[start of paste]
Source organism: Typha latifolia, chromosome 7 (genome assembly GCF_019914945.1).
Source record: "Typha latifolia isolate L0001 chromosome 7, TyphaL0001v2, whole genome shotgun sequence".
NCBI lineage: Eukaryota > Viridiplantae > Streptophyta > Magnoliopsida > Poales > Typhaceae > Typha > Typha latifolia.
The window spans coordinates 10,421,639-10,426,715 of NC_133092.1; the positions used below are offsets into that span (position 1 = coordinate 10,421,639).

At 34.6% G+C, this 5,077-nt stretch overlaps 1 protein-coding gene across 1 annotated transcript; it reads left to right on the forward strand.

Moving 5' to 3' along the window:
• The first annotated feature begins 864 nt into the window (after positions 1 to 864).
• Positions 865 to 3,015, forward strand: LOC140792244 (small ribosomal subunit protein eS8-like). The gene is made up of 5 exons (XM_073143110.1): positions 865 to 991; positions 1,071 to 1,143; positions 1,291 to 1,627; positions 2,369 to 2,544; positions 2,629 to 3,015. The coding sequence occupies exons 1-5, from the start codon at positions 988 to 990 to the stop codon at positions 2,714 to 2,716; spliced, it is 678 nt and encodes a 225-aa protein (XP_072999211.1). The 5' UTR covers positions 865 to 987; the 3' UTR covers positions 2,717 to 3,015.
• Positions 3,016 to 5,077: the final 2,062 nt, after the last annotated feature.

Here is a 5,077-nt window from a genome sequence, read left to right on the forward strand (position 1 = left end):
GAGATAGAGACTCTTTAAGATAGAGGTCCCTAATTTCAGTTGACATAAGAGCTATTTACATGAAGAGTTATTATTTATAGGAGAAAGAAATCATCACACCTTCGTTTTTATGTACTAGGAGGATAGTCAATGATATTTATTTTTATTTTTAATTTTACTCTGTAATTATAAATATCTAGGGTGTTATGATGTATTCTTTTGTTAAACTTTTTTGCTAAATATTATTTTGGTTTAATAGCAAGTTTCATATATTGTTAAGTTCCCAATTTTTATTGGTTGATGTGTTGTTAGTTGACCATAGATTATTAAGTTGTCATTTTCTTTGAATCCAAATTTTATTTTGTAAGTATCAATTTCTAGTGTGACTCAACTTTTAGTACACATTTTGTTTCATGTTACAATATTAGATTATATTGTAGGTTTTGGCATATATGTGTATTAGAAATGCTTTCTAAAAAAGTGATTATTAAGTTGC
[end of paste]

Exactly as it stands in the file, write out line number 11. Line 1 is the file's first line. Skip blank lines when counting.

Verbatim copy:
GAGATAGAGACTCTTTAAGATAGAGGTCCCTAATTTCAGTTGACATAAGAGCTATTTACATGAAGAGTTATTATTTATAGGAGAAAGAAATCATCACACCTTCGTTTTTATGTACTAGGAGGATAGTCAATGATATTTATTTTTATTTTTAATTTTACTCTGTAATTATAAATATCTAGGGTGTTATGATGTATTCTTTTGTTAAACTTTTTTGCTAAATATTATTTTGGTTTAATAGCAAGTTTCATATATTGTTAAGTTCCCAATTTTTATTGGTTGATGTGTTGTTAGTTGACCATAGATTATTAAGTTGTCATTTTCTTTGAATCCAAATTTTATTTTGTAAGTATCAATTTCTAGTGTGACTCAACTTTTAGTACACATTTTGTTTCATGTTACAATATTAGATTATATTGTAGGTTTTGGCATATATGTGTATTAGAAATGCTTTCTAAAAAAGTGATTATTAAGTTGC